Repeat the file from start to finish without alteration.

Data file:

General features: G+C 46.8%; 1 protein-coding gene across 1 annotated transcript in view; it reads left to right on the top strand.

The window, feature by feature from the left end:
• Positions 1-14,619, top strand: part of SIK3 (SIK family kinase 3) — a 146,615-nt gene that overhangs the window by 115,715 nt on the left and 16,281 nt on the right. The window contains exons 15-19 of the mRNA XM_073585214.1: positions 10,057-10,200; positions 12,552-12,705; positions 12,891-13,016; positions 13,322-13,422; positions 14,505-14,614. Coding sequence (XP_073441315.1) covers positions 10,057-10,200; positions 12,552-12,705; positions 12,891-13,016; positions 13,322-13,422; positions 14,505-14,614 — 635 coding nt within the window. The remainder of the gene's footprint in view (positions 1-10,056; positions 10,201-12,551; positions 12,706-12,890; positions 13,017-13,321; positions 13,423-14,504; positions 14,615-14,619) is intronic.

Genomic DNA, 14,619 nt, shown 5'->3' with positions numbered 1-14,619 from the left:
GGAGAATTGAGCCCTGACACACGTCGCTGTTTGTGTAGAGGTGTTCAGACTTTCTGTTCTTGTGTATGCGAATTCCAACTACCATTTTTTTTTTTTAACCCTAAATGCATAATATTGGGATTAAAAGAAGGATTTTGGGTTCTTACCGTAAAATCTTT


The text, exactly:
General features: G+C 46.8%; 1 protein-coding gene across 1 annotated transcript in view; it reads left to right on the top strand.

The window, feature by feature from the left end:
• Positions 1-14,619, top strand: part of SIK3 (SIK family kinase 3) — a 146,615-nt gene that overhangs the window by 115,715 nt on the left and 16,281 nt on the right. The window contains exons 15-19 of the mRNA XM_073585214.1: positions 10,057-10,200; positions 12,552-12,705; positions 12,891-13,016; positions 13,322-13,422; positions 14,505-14,614. Coding sequence (XP_073441315.1) covers positions 10,057-10,200; positions 12,552-12,705; positions 12,891-13,016; positions 13,322-13,422; positions 14,505-14,614 — 635 coding nt within the window. The remainder of the gene's footprint in view (positions 1-10,056; positions 10,201-12,551; positions 12,706-12,890; positions 13,017-13,321; positions 13,423-14,504; positions 14,615-14,619) is intronic.

Genomic DNA, 14,619 nt, shown 5'->3' with positions numbered 1-14,619 from the left:
GGAGAATTGAGCCCTGACACACGTCGCTGTTTGTGTAGAGGTGTTCAGACTTTCTGTTCTTGTGTATGCGAATTCCAACTACCATTTTTTTTTTTTAACCCTAAATGCATAATATTGGGATTAAAAGAAGGATTTTGGGTTCTTACCGTAAAATCTTT